Transcript of letter from Eugene Van Cooten to Major H. Straich.
Item in Church Missionary Society archives held by University of Birmingham Cadbury Research Library
CMS/B/OMS/C A2 O86/1-11
Nigeria: Yoruba Mission 1844—1934
Mission surgeon and evangelist: Badagry 1850-1851
/1-6 Letters 1850-1851;
/7-10 Quarterly journal extracts: Mar 1850 – 6 Mar 1851;
/11 Account of C.’s last journey [to Porto Novo] by William Marsh, his interpreter Mar 1851
Transcribed by Merle Van Cooten, 2023.
Rec. Nov 18/50. H.V.
19th Answered H.S.
Badagry 24th August, 1850
In consequence of almost continual illness since last I wrote I have not been able to make up any journal. I have it in the rough & had intended sending it by this vessel, but she starts some days earlier than I was led to expect. I hope to be able to send it with the present quarter’s by the next opportunity. I have suffered very much but I am thankful to say that for the past few days I have been much better and able to get about a little. I am sorry to say that things do not wear a bright aspect at this station. We appear to be under the Divine displeasure. All is darkness & gloom. The people dead to tracts – their cry is “Hungry hungry” but as for the bread of life, they reject it and cast it from them. Pay them and they will come and hear what we have to say—refuse them cowries & they will not trouble you with their presence. Such is the sad state of this poor people, slaves to their own lusts—degraded and debased to the lowest degree. I could wish that our own people around us partook less of this species of worldliness—they seem to be going back instead of forward, tis painful to see the difference even of them in church or in class with the Abbeokuta people. The former are listless and inattentive – the latter appear all attention. Oh that we could take up Abbeokuta, and the towns around us as we ought – would that at least 3 or 4 fresh men could at once enter upon this delightful field, the harvest is ripe, it [?] leads the sickle to be put in. May we not be backward in doing so. If I am to come about, it would be much if one had a supply of native agents on hand that we might avail ourselves of the openings as they occur. Africa’s cry is loud and long. Would that it could sound into many Christians hearts. May it be heard by the church at large & a noble army spring forth to rescue her from the chains of satan in which she is so fast bound. I long to go and tell the people of Abbeokuta the story of redeeming love.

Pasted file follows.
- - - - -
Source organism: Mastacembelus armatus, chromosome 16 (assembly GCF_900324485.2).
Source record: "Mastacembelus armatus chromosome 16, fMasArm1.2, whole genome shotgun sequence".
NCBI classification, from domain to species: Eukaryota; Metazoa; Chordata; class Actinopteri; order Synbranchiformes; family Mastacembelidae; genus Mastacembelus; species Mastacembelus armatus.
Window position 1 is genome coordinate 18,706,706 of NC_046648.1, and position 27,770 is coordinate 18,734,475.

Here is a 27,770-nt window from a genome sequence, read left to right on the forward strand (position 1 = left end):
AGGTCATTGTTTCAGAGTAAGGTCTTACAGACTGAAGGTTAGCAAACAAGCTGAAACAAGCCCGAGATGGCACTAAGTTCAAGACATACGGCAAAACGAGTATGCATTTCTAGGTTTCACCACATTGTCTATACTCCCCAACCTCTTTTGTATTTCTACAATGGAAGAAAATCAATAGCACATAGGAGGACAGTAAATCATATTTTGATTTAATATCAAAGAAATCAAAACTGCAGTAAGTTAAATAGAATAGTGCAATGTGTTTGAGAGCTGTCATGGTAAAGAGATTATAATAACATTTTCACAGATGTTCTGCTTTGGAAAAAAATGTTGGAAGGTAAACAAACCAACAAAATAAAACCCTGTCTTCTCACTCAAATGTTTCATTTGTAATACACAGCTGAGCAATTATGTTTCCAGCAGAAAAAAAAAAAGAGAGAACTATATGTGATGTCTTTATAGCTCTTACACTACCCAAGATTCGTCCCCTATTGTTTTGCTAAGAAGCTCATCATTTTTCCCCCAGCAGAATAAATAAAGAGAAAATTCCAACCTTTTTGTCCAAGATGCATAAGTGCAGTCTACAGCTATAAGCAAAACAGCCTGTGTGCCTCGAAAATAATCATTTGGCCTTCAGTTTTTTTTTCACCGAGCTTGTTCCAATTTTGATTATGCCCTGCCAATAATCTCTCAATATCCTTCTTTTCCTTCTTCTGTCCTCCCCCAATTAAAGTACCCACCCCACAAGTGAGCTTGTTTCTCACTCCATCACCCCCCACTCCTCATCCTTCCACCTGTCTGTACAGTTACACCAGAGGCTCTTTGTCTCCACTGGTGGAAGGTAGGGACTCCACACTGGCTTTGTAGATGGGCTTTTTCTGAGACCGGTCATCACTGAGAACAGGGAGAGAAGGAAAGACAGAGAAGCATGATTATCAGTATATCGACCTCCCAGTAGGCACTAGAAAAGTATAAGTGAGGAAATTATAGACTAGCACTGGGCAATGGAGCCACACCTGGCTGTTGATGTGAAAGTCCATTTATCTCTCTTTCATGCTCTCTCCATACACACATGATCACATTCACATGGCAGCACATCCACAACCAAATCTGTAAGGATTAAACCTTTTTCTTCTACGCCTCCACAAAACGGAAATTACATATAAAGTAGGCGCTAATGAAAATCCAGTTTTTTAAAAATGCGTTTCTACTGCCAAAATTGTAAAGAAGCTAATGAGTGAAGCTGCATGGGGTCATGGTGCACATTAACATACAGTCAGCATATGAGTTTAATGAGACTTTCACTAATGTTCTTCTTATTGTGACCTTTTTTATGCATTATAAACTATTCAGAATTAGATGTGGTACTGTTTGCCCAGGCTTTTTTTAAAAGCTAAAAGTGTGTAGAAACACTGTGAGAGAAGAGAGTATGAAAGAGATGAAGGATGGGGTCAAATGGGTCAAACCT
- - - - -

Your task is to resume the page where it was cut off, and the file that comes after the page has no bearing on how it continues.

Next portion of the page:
When I have gained a little strength, I hope /DV/ to go and see the various towns around here Porto Novo first and if the path opens to Lagos. In these two places I purpose staying a short time & when I have been to all near me & have formed an opinion of each, I will come on to Abbeokuta, which I think, will be in accordance with my instructions. I am now alone and I desire to give myself up wholly to the work before a void is left in my heart which I would have filled with supreme love to God and His work. I feel I am unworthy of the high and Holy trust reposed in me by the committee. It will ever be my aim to carry out their views as far as I have grace and ability to do so.
I am thankful for the clear instructions given & I trust no misunderstanding may arise. At present all is plain & my dear brethren are anxious to assist me – I hope I may soon be able to travel about.
The home had a great deal of sickness. Mrs Gollmer is much better & Mrs Smith quite well, they have both had a long & serious illness requiring constant attention & care. Mrs Gollmer, I believe, will give all particulars relative to Badagry – the depressed state in which we are, trys us much. I hope my application for native help for Africa, will be duly considered. I feel it of much importance to have such assistance & wish he was now with me.
I sincerely hope that Mrs Straith & yourself are well, as also Mr Venn, and each member of committee.
I remain dear Sir,
Your obt. Servt.
E. van Cooten
P.S. Pray excuse this note — as tis written at the eleventh hour.